About 100,000 past and current international au pairs could share in the $65.5 million settlement fund on the claim that the au pair companies were “price fixing” or keeping the hourly rate for these individuals artificially low.
International au pairs are generally young people who come to the U.S. under a special government visa to provide childcare to families and experience the culture in America. The problem, according to the suit, is that a number of au pair sponsor organizations “conspired” to maintain a below minimum wage rate of pay of $4.35 an hour and failed to inform the au pairs of their ability to negotiate a higher pay rate. The lower minimum wage is allowed because au pairs also receive room and board as well as often receive other economic perks from their host families.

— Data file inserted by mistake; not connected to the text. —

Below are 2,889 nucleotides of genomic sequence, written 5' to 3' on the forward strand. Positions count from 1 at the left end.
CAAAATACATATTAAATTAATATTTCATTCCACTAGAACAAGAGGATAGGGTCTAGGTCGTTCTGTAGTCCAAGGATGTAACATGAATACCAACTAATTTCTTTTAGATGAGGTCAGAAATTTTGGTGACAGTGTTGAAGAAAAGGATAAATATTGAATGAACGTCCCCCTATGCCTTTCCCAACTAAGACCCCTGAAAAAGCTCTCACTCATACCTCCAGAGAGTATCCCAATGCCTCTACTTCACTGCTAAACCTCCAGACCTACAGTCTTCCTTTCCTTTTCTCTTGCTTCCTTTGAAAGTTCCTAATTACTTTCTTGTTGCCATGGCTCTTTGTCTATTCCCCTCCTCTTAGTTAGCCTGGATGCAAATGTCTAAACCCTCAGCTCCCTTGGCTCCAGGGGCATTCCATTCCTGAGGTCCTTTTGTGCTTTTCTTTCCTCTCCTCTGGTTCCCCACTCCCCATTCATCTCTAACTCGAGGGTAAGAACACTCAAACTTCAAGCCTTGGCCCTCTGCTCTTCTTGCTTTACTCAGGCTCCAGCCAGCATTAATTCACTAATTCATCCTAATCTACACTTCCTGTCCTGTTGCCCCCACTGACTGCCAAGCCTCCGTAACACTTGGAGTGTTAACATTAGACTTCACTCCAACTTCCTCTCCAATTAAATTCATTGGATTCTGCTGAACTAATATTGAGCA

The settlement, which came just a month before trial was to begin, includes a commitment from the sponsor organizations to affirmatively notify au pairs of their ability to negotiate their hourly rate.
The legal fight over au pairs continues in Massachusetts where the courts are weighing whether au pairs are employees. Classifying au pairs as employees would not only entitle them to minimum wage but also overtime and other employment laws.